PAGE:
Now, dozens of universities are calling Schlossberg wanting to replicate the programme. As debates continue about the cost of higher education, universities must defend their relevance.

“We see this as a way of updating higher education for the modern era,” says Schlossberg. “We can’t be happy in our ivory tower any more. The community is asking what we are contributing. Students are incredibly desperate to make change happen now. They want to learn by doing.”

The programme has created some tension with professional groups, which fear their city contracts are being usurped by students. The Salem chapter of the American Institute of Architects objected to the student collaboration at first. City officials tried to appease the consultants by playing down the contributions as “just student work”. At the same time, they called it “on a par with professionals” to justify spending tax dollars to the city council and the community. At the end of the year, the professional architects won a contract to design a new police station using drafts from the students.

That project would not have happened without the students, says Linda Norris, Salem’s city manager. “The city had been cutting staff since 2008,” she says. “I was concerned about how we were going to achieve a number of goals we had set with the limited resources we had.”

The students propelled them forward more than three years, she says, helping design new energy-efficient street lights, bicycle lanes, park signage and new uses for the wastewater treatment plant that saved the city $400,000.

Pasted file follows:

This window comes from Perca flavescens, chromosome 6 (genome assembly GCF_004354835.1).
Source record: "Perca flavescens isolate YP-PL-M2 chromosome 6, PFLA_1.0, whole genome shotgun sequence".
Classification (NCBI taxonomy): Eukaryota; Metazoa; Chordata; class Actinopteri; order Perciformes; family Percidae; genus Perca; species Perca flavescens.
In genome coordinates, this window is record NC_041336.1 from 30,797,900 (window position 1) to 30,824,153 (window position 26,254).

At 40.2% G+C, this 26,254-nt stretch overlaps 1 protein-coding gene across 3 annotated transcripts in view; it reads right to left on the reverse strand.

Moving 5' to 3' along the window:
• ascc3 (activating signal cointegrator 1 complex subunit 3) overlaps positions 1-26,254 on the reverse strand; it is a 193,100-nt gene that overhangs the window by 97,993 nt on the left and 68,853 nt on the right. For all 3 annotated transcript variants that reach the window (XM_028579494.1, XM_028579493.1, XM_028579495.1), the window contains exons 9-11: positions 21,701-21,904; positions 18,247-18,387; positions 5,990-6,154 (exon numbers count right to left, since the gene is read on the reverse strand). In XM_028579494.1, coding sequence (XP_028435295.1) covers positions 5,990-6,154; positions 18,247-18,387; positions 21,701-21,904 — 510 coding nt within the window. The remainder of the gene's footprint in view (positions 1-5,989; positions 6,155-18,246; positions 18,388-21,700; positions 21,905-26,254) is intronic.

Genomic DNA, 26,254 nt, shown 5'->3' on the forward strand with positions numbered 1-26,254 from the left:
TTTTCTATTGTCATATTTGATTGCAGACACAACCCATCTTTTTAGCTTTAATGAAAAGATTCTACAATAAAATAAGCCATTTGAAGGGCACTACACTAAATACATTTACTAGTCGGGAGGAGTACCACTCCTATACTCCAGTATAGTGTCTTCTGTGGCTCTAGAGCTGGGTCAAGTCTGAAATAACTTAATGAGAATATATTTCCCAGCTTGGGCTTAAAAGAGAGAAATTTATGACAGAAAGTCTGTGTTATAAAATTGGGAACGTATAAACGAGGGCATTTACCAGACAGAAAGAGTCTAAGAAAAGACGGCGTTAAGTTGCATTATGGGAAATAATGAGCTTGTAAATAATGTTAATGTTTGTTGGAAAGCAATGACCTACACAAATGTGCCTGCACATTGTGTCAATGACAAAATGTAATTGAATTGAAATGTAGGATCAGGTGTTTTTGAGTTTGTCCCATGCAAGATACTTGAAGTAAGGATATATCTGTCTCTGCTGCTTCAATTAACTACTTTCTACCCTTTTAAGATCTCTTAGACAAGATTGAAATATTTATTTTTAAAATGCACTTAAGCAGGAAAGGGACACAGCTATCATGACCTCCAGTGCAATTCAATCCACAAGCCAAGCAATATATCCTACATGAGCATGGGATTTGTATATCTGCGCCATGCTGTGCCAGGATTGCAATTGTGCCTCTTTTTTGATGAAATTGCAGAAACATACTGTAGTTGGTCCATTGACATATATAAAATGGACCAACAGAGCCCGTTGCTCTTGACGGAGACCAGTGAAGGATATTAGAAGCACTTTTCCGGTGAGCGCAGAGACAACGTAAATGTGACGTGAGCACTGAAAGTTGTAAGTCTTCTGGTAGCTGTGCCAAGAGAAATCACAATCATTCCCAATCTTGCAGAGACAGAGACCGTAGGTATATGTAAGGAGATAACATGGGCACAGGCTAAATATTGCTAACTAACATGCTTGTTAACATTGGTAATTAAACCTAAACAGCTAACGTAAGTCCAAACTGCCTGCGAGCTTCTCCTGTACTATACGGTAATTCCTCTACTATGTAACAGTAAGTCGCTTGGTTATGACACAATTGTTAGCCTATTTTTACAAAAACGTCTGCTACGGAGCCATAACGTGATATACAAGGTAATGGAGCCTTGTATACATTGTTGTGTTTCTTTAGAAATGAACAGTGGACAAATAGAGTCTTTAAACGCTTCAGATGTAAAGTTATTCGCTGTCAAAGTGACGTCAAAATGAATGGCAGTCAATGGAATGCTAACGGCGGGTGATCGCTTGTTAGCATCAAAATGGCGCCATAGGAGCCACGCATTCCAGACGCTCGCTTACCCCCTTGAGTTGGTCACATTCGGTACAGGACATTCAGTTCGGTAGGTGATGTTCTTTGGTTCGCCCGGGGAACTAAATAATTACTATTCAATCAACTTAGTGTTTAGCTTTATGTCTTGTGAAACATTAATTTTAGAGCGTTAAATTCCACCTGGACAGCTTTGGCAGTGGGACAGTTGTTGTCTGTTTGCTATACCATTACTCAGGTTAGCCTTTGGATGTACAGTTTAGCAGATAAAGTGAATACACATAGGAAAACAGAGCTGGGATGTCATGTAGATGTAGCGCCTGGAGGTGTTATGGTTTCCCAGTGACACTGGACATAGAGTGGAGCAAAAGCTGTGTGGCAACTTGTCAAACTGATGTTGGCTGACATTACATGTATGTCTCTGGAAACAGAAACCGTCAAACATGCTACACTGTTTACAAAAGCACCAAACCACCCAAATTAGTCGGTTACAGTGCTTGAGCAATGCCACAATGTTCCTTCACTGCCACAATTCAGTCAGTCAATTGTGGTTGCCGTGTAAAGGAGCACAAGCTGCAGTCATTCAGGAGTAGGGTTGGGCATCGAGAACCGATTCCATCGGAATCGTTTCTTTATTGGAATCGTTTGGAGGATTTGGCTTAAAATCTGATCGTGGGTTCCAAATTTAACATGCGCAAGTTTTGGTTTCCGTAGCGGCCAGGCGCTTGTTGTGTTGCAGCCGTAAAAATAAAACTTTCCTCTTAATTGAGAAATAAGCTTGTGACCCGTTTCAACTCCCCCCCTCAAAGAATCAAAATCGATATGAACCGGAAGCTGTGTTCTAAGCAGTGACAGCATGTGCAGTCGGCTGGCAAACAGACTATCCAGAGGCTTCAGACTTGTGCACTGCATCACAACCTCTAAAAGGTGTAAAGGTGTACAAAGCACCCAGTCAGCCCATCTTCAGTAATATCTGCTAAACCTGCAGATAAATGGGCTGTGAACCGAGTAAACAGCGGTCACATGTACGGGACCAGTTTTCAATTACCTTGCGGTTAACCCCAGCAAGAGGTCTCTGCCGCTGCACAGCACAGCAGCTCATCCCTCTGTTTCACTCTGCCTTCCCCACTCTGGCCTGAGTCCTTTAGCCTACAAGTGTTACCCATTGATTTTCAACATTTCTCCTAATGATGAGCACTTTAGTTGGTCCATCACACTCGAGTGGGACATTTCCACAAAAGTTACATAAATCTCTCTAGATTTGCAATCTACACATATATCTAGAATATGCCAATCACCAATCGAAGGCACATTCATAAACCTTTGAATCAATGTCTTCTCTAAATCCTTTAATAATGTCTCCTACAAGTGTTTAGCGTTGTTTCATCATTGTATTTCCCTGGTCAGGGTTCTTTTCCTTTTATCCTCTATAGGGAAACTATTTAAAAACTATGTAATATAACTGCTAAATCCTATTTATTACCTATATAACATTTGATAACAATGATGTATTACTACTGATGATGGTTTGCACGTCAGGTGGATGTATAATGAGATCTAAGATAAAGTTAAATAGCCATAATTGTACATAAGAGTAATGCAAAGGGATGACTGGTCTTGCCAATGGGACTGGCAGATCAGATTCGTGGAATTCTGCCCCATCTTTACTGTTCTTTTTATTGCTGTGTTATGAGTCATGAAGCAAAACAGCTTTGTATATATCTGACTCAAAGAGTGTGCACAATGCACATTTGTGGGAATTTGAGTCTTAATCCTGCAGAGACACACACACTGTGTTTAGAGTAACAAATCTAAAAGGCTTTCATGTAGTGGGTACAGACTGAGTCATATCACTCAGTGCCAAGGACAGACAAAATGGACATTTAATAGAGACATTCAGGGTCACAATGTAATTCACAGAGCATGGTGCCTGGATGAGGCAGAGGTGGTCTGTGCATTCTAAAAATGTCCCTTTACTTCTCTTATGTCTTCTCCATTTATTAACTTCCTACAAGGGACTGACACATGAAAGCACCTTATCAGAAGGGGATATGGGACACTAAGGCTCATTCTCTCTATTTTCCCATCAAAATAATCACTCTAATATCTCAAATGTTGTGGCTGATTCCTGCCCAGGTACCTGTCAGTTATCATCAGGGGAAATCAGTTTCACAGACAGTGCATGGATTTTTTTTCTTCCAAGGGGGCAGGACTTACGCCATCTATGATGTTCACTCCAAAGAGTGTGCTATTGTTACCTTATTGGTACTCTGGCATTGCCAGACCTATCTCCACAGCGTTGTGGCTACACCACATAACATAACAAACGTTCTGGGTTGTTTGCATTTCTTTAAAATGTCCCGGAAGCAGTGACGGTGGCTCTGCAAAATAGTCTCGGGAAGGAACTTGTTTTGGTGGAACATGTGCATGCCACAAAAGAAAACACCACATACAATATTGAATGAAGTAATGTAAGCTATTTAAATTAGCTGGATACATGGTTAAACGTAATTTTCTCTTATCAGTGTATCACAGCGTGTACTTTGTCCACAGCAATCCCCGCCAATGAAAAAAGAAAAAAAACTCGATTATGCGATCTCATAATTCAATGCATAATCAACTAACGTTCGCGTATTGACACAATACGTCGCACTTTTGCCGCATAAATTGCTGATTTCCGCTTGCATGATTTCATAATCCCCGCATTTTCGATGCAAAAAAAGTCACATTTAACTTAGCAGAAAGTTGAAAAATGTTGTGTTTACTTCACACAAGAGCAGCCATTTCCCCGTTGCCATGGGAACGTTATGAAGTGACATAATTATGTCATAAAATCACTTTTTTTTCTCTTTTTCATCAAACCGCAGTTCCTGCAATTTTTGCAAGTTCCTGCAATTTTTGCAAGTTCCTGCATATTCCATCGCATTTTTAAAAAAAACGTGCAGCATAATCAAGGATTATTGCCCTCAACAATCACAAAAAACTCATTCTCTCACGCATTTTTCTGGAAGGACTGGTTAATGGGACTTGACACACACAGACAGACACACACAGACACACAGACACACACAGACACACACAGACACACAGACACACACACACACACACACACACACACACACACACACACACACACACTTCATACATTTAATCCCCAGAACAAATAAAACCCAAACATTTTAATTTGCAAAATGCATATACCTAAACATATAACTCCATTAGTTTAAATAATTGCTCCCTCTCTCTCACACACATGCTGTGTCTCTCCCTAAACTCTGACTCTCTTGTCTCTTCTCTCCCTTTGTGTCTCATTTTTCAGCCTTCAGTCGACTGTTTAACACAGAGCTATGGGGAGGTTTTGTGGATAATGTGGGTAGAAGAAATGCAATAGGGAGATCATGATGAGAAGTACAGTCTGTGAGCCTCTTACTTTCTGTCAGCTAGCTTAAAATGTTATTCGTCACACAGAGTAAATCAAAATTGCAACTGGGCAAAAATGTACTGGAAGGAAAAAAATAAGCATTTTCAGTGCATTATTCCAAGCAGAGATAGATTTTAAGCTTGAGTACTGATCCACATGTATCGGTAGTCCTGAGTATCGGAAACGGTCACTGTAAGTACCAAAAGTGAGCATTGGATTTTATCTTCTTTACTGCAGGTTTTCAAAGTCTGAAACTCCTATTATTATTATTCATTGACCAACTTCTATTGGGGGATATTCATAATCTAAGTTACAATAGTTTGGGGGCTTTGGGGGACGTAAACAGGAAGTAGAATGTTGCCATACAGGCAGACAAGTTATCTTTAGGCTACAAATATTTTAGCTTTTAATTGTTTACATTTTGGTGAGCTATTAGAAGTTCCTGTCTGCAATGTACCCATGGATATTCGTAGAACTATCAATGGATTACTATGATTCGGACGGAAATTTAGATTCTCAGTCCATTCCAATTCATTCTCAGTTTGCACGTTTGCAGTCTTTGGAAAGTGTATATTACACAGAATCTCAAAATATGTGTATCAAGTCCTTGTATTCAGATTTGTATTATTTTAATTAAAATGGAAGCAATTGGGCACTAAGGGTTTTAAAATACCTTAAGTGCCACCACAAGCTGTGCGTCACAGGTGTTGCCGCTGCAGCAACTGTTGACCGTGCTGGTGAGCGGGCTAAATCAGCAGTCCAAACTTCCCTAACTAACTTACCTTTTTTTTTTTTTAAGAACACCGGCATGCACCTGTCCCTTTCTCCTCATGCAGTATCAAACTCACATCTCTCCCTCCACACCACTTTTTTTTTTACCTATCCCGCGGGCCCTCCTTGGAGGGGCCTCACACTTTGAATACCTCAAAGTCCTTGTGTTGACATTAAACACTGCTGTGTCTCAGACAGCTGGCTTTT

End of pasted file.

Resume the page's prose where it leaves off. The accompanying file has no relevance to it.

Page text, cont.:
The students recognised that the plant had capacity for processing much more waste than was then passing through. Since the local fruit canneries had lost business to food producers in South America, they produced much less waste water. The students suggested the city solicit waste from businesses in nearby regions and charge to process it.

“The students got us away from thinking we were just here to do one thing,” says Greg Eyerly, the city’s wastewater treatment manager. His team is now working on technology to transform sewage into fuel for the city’s police vehicle fleet. “We want to take it from the toilet tank to the gas tank.”

The university has yet to decide which city it will focus on in the next academic year. It will soon run out of cities in the state that can afford the annual fee, so it is considering focusing on implementing some of the proposals it proposed in the first three cities, such as the Booth-Kelly mill site in Springfield.

But if one local business owner had his way, the students would help him develop an economic plan to exploit the city’s rumoured Simpsons connection – a title vied for by Springfields in 11 other states.

Jack Koehler, the owner of Sweety’s candy and frozen yoghurt shop, wants to turn his street into a six-block “Simpsonsville”, a tourist strip that takes a decorative cue from the yellow paint of his store and the life-sized plastic figures of the Simpson family he has set up outside.

“I want to cartoon this area up,” he says. “Let’s capitalise.” 